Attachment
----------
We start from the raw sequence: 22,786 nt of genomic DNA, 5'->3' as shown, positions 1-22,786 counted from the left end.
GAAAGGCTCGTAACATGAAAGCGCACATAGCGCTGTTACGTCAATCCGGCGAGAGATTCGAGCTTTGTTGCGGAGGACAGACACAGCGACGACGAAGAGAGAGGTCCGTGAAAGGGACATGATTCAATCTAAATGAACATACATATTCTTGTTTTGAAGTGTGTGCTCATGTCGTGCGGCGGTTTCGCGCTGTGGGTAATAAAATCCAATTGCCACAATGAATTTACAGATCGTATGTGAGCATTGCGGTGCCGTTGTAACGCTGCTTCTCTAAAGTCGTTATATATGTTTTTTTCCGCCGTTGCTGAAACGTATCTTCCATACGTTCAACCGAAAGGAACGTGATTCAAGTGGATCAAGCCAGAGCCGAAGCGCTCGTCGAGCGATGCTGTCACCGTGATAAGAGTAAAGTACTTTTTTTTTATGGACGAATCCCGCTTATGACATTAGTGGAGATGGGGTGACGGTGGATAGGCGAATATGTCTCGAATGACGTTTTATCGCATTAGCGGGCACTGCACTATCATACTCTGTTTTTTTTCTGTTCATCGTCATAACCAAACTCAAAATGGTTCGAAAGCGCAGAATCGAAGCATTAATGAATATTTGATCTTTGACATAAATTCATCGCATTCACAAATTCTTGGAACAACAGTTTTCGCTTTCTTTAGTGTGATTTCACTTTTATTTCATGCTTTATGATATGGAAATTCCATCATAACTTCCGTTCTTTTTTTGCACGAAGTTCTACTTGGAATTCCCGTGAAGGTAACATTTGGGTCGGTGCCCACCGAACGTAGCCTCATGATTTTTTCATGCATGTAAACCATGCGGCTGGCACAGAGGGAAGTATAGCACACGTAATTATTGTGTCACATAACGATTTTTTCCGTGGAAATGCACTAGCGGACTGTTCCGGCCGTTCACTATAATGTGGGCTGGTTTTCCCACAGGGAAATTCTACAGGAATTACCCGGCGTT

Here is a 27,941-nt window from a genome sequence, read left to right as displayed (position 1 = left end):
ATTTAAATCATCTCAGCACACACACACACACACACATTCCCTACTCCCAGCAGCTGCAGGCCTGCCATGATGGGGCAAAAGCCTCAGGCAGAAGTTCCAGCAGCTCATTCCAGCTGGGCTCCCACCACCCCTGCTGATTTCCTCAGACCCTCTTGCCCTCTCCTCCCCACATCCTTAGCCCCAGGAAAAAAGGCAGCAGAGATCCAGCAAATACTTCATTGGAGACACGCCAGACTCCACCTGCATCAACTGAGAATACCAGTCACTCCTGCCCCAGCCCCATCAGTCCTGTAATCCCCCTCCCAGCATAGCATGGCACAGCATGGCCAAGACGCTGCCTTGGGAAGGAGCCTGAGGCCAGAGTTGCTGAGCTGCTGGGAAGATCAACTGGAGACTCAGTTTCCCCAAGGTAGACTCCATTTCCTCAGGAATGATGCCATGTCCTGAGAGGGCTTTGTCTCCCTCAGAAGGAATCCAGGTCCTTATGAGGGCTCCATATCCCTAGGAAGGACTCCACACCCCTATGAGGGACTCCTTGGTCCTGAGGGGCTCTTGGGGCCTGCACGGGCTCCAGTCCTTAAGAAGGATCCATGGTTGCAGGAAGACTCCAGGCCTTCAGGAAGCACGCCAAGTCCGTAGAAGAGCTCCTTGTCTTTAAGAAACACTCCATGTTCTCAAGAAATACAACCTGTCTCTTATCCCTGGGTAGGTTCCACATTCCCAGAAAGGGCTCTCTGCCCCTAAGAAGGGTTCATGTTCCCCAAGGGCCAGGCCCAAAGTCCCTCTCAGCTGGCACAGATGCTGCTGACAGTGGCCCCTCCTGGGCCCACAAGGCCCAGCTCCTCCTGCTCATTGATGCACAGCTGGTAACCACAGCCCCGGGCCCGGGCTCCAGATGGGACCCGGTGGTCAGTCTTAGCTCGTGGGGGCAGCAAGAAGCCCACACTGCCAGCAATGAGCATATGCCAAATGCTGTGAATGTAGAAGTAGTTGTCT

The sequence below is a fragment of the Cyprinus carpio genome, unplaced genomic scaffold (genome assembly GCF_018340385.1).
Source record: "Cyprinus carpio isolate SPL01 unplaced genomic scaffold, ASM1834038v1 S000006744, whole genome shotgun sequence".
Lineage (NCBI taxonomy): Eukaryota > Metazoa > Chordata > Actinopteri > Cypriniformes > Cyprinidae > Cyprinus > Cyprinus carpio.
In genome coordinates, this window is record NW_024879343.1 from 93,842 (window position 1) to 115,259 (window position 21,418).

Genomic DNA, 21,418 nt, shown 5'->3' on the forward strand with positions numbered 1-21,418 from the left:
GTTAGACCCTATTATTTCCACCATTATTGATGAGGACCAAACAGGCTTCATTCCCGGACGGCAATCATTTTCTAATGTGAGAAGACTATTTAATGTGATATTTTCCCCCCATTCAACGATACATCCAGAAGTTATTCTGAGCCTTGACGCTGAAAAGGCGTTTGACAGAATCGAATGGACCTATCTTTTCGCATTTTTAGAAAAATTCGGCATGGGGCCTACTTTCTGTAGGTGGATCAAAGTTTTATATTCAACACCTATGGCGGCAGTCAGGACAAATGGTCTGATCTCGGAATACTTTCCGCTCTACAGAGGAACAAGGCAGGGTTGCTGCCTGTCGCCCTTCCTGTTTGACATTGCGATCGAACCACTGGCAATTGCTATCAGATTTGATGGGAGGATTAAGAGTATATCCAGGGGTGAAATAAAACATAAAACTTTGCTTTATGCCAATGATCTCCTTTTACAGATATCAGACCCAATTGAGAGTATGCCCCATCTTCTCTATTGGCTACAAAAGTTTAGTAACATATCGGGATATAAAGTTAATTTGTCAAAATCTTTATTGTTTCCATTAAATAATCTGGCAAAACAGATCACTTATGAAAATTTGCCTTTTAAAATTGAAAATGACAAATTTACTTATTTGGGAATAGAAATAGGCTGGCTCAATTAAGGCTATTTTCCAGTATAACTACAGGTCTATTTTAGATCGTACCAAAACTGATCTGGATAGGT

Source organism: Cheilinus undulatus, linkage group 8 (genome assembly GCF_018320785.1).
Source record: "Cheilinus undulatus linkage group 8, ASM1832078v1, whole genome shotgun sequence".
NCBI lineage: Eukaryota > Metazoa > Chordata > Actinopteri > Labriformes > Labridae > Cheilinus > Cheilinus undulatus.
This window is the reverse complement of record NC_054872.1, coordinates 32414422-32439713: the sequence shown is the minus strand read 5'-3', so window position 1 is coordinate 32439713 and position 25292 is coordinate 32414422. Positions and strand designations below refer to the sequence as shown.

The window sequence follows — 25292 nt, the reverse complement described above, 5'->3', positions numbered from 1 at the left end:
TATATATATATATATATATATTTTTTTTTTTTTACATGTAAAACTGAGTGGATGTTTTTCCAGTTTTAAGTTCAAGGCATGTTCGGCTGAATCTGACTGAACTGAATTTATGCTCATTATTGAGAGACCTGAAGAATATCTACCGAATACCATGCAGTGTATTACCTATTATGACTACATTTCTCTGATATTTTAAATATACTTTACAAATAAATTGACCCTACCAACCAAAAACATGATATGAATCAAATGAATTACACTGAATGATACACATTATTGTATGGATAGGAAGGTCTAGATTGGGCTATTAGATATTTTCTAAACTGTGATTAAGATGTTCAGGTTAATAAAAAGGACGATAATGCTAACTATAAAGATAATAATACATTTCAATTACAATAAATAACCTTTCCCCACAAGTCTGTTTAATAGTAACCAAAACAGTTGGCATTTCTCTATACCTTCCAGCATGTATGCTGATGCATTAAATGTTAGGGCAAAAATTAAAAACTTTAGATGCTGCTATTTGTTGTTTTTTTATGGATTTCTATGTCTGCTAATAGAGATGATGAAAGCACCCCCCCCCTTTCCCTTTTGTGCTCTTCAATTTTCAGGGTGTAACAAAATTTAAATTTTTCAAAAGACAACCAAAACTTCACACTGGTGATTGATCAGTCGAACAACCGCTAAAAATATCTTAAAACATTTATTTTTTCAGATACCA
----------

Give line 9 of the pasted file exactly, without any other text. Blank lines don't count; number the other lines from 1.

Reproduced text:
Genomic DNA, 21,418 nt, shown 5'->3' on the forward strand with positions numbered 1-21,418 from the left: